One-way ANOVA revealed a statistically significant difference between adgrl3.1 control and larvae treated with aceclofenac (F(5, 301) = 12.53, p < 0.001), amlodipine (F(4, 292) = 26.95, p < 0.001), doxazosin (F(5, 304) = 19.28, p < 0.001) and moxonidine (F(5, 321) = 38.97, p < 0.001) for average distance moved (Fig. 3A–D). Dunnett´s post hoc test revealed that moxonidine lowered the average distance moved in a dose dependent manner for 1, 10, 30, and 100 µM doses (Fig. 3D) and amlodipine at 10 and 30 µM doses (Fig. 3B). Aceclofenac lowered the average distance moved for 0.1, 10, and 100 µM doses (Fig. 3A) and doxazosin for all five doses (Fig. 3C) (Supplementary Table 3). The group exposed to 100 µM doxazosin became non-responsive to stimuli a few hours after drug exposure, and 100 µM dose of amlodipine was lethal.

Fig. 3: Effects of putative ADHD therapeutics on adgrl3.1−/− mutants.
figure 3

adgrl3.1−/− larvae were treated with five different concentrations (0.1 µM, 1 µM, 10 µM, 30 µM, and 100 µM) of A aceclofenac, B amlodipine, C doxazosin and D moxonidine and compared to larvae treated with 0.3% DMSO. Average distance moved during the five 30-min periods of lights-on and sleep parameters during the night were analyzed. Aceclofenac, amlodipine, doxazosin and moxonidine all reduced the distance moved during lights-on significantly for various concentrations. Aceclofenac, amlodipine, doxazosin and moxonidine all significantly altered the sleep dynamics at multiple parameters during the night. Wild-type (WT) larvae treated with 0.3% DMSO are included for visual comparison. * denote significant differences.

All four drugs did have an effect on the sleep parameters, but to a lesser extent than the non-stimulant ADHD therapeutics tested (Fig. 3). One-way ANOVA revealed that aceclofenac did have a significant effect on the larval sleep fragmentation (F(5,299) = 3.912, p < 0.01) and velocity (F(5,299) = 4.492, p < 0.001) compared to the adgrl3.1−/− homozygous control group, but no significant differences were found for sleep ratio, wake bout duration or sleep bout duration (Fig. 3A). Amlodipine had a significant effect on sleep fragmentation (F(4,288) = 36.845, p < 0.001), sleep ratio (F(4,288) = 4.154, p < 0.01), wake bout duration (F(4,288) = 12.067, p < 0.001) and sleep bout duration (F(4,288) = 3.535, p < 0.01) (Fig. 3B), but no significant differences were found for velocity. Doxazosin did have a significant effect on sleep fragmentation (F(5,301) = 2.426, p < 0.05), sleep ratio (F(5,301) = 6.337, p < 0.001), velocity (F(5,301) = 27.233, p < 0.001) and sleep bout duration (F(5,301) = 3.274, p < 0.01) compared to the adgrl3.1−/− homozygous control group (Fig. 3C), but no significant differences were found for wake bout duration. Lastly, moxonidine had a significant effect on the larvae´s sleep ratio (F(5,306) = 3.325, p < 0.01), velocity (F(5,306) = 10.986, p < 0.001) and sleep bout duration (F(5,306) = 2.53. p < 0.05) (Fig. 3D), but no significant differences were found for sleep fragmentation or wake bout duration. Dunnetts post hoc analysis revealed that significant differences were found between the adgrl3.1−/− homozygous control group and larvae exposed to 0.1 µM and 1 µM aceclofenac, 30 µM amlodipine, 10 µM and 30 µM doxazosin and 10 µM moxonidine for sleep fragmentation. Of these four compounds moxonidine administration resulted in the strongest rescue of the motility phenotype while having the least interference with sleep parameters. Dunnett´s post hoc analysis revealed that the only significant difference for sleep parameters at the dose effective for rescuing the behavioral phenotype, was for sleep fragmentation at 10 µM (Supplementary Table 4).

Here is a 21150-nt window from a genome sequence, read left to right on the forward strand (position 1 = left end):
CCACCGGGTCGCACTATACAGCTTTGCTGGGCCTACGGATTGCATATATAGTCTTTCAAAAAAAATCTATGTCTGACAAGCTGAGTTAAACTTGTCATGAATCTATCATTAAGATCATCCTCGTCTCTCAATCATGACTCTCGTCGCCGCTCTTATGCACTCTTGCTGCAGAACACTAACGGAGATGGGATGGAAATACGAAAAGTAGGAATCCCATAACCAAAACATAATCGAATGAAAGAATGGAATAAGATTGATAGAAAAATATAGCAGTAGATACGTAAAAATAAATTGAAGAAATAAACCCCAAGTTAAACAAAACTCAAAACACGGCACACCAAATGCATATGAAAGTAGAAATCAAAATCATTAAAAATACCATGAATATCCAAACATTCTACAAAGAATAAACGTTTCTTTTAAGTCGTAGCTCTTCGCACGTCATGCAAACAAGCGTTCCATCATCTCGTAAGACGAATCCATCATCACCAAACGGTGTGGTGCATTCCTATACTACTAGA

Moxonidine rescues cognitive deficits in a rodent spontaneous alternation assay

We show that moxonidine also matches the effects of atomoxetine in the spontaneous alternation assay. This is important since this demonstrates efficacy in a different model system and in a different, cognitive, modality. Unpaired t-test revealed that vehicle/scopolamine group showed significant reduction in spontaneous alternations as compared to vehicle/saline/group (67% ± 3 vs. 36% ± 2, t(18) = 7.521, p < 0.001). This decrease in spontaneous alternations reflects cognitive impairment induced by scopolamine. Donepezil and atomoxetine treatment significantly increased (62% ± 2) the spontaneous alternation of scopolamine-mice by 62% ± 2 and 65% ± 3, respectively. Moxonidine treatment resulted in a dose-dependent increase in the spontaneous alternation (41% ± 3, 54% ± 3 and 66% ± 4 for 0.1 mg/kg; 0.3 mg/kg; 1 mg/kg, respectively). The effect was statistically significant (p < 0.001) for the 0.3 and 1 mg/kg doses compared to vehicle (Fig. 4).

Fig. 4: Effects of moxonidine in spontaneous alternation rodent assay.
figure 4